Where We Be
Spotting this bull elephant in the distance, Steve drove off-road and put our vehicle smack-dab in its path. I snapped pictures until the
elephant was so close he filled up the whole frame without the zoom on. At that point my palms got sweaty and I stopped taking pictures!
Masai Mara -- Day 2
Near the lodge, we came across a hyena, a silver-backed jackal, and a vulture
all prowling around the same spot. Perhaps there was a recent kill here.
This was our favorite safari day in Africa, hands
down. Our guide took us on an all-day game
drive we'll never forget, driving us to the Talek
River in the middle of the Masai Mara. We were
astonished at the amount of resident wildlife
present -- and this was in January, long before
the wildebeest migration to the Mara each July.

The highlight of the whole day, and perhaps the
whole trip, was when Robin spied the shadowy
form of a cheetah crouched in the grass hunting
its prey. The cheetah waited as a mixed herd of
tommies and impalas grazed closer and closer,
obviously oblivious to his presence. Before
long they were only twenty yards away. “They
never miss from this distance,” our guide Steve
whispered to us. He seemed as excited as we
were. My own heart was beating fast. Suddenly
the cheetah readied himself to pounce, his
muscles bunched -- but perhaps he waited a
moment too long, because the impala suddenly
raised their heads, catching his scent. A few
snorted and trotted off, alerting the others. The
cheetah sprang, ran straight for one of the baby
tommies -- and missed. He gave furious chase
but the tommy got away. Robin’s reaction was
“Phew!” Steve’s was “I can’t believe he missed!”
Mine was “I can’t believe we just saw that!”
This silver-backed jackal almost
looks like a dog ready for his walk!
These were some of the first lion we saw, resting in the shade during the heat of the day
This one's stare made us glad we were inside a vehicle
An iconic African image: a lone acacia tree on the savannah
“Wait wait wait!” Robin yelled: she had spotted a cheetah on the hunt (see blurb at top). After the hunt, Steve drove forward, stopping ahead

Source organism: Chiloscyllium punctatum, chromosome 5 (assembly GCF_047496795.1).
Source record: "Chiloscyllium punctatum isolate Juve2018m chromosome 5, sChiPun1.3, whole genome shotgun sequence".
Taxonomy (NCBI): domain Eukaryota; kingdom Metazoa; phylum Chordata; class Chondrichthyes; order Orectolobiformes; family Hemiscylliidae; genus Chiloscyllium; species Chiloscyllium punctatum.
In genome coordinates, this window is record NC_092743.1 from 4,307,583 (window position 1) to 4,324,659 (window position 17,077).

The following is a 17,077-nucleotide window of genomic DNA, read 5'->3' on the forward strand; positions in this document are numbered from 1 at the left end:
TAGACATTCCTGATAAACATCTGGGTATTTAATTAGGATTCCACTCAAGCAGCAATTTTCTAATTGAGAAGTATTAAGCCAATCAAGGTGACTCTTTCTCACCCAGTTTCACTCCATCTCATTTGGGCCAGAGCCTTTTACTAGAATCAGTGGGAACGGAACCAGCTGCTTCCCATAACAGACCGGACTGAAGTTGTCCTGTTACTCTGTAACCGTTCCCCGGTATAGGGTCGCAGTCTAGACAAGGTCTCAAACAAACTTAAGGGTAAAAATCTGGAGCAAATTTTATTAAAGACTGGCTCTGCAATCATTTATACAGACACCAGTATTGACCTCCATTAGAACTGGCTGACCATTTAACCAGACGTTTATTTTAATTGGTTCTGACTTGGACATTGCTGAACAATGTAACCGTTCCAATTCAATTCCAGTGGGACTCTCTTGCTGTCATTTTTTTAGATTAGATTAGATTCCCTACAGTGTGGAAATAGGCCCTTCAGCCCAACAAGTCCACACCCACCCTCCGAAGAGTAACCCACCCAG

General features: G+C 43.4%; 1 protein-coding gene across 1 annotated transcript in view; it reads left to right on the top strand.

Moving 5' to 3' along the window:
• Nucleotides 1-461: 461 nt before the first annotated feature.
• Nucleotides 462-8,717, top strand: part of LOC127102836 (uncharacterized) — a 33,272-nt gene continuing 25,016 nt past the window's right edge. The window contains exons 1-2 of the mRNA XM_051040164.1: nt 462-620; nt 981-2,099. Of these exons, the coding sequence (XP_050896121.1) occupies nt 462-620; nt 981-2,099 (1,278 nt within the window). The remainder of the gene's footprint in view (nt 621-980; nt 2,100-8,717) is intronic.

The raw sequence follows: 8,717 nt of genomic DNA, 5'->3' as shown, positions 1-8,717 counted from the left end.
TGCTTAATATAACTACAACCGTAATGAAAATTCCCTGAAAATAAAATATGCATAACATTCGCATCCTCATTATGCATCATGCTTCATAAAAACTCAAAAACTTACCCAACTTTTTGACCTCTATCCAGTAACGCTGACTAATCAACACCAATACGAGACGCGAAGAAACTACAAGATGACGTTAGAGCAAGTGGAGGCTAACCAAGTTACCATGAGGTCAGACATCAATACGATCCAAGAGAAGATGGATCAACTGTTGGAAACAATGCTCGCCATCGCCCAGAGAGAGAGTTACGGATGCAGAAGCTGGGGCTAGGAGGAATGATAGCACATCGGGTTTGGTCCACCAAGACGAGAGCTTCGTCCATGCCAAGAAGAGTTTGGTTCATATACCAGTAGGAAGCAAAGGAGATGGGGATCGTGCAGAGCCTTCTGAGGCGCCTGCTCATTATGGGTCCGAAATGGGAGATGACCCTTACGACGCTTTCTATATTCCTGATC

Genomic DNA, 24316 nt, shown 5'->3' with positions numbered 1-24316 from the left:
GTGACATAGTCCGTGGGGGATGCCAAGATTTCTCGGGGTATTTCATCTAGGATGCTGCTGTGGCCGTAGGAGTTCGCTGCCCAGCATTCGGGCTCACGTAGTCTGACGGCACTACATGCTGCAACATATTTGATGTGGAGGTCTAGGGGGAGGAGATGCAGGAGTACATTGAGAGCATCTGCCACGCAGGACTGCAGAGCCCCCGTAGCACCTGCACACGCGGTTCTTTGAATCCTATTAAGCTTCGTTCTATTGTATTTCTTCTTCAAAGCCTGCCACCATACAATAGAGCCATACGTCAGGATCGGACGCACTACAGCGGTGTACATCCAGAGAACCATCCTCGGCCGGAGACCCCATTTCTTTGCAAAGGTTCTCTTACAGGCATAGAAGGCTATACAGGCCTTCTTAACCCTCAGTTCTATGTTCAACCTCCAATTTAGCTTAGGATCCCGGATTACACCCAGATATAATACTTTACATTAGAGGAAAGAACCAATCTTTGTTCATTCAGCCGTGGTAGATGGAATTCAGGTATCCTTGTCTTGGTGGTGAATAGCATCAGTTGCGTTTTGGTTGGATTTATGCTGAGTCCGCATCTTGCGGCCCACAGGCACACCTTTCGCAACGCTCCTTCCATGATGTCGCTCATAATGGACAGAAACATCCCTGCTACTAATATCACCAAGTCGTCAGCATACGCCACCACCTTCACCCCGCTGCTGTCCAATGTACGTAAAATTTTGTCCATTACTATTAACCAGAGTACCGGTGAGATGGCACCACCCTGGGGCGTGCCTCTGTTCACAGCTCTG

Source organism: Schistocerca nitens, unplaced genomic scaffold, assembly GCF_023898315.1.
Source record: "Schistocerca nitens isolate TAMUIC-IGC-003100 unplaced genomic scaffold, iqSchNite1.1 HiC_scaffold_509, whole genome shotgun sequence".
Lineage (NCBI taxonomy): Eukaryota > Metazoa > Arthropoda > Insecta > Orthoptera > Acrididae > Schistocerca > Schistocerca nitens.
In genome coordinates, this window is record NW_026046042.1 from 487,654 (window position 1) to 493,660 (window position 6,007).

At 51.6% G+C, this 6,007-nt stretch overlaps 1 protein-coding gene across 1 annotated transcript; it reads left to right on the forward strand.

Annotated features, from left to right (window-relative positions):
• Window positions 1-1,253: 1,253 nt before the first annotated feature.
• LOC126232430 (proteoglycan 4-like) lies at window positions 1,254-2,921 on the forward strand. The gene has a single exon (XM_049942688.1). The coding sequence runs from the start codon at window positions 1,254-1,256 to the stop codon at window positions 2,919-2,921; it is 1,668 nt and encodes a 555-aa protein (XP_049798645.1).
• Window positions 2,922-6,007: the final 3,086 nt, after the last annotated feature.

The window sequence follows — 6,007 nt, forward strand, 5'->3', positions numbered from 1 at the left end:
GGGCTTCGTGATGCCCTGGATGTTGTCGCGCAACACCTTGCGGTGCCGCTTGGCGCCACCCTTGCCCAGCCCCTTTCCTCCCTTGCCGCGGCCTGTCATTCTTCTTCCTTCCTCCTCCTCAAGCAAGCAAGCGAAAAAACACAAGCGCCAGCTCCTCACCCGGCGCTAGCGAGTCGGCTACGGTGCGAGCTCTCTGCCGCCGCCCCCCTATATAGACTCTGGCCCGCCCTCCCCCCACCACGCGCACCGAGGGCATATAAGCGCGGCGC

of the cheetah and turning off the engine. The cheetah paced right past our vehicle, so close we could hear him panting from his exertions.
We were surprised to see impala FOLLOWING the cheetah, alarm-snorting as he plodded away.
They were keeping track of his whereabouts -- and probably swearing at him in impala.
By now it was late afternoon and we were starving. Steve drove us to a pretty spot overlooking the Talek River.
We sat on car mats on the ground and enjoyed a delicious picnic lunch. Steve left the van door open "just in case."
Three adult cheetah! The animal I most hoped to see in Africa, and here they were. While we watched, ten banded mongoose
headed straight towards where they were resting. One cheetah put its head up and stared. All of a sudden, with about ten
yards to go, the mongoose all stood up on their hind legs, sniffed the air, and beat a quick retreat in the other direction.
This herd of elephants, with several young ones in tow, crossed the wide-open savannah just in front of us. What a sight!
I was standing up looking through the hatch, just about eye-level with him. I discovered I was holding my breath. He nearly brushed the
side of our vehicle he was so close. Then he turned that enormous head of his and HUFFED at us. I thought my heart might stop. After he
had passed I dropped back down into my seat and said “Wow” and meant it. Robin echoed with the same word and Steve laughed delightedly.
They may look a bit like cows on steroids, but the unpredictable cape buffalo is
actually responsible for more human deaths in Africa than any other large animal
We were surprised how similar lions can be to house cats: they bat at branches, roll on their backs with
their paws in the air, sleep for large portions of the day, and stalk their prey just like their smaller cousins.
The wide-open savannah resonated with us in a powerful way;
we felt like we could spend months here and be happy
Torrential rain is coming -- time to head home
One benefit of going on safari in January is that the
grasses are lower, making it easier to spot animals
These giraffe seem as curious about us as we are about them
This day just keeps getting better! Towards dusk we
have another close encounter with a baby elephant.
And we end things right with yet another cheetah, up close and personal. What a day!
The tommy (Thomson's gazelle, officially) with its distinctive black "racing stripe" along the side became one
of our favorite animals to watch because of its incredible speed; look how tiny it is compared to the ostrich
Two tommies do battle, horns clacking. The males fight to maintain their harem but eventually
become so exhausted from defending it they have to rest and eat, letting another take over.
We were consistently surprised at the mix of animals congregating together in one space on the savannah
Warthog and hyena seem to love nothing more than a cool mud puddle on a hot day. This spotted hyena got up
from his roadside mud puddle, wet and dripping, and moved off a bit, staring balefully at us until we moved on.
We stopped for sodas at the Fig Tree Lodge. The concentration of animals near this lodge
on the Talek River is phenomenal. We'd love to come back and stay here someday.
Baby warthogs consistently elicited an
Owwwhh" from Robin because they're so cute
This young male lion was one of seven resting under the trees
Watching this cheetah on the hunt was one of the highlights of our safari experience
Ostrich and giraffe certainly qualify as two of the more unusual species in the animal world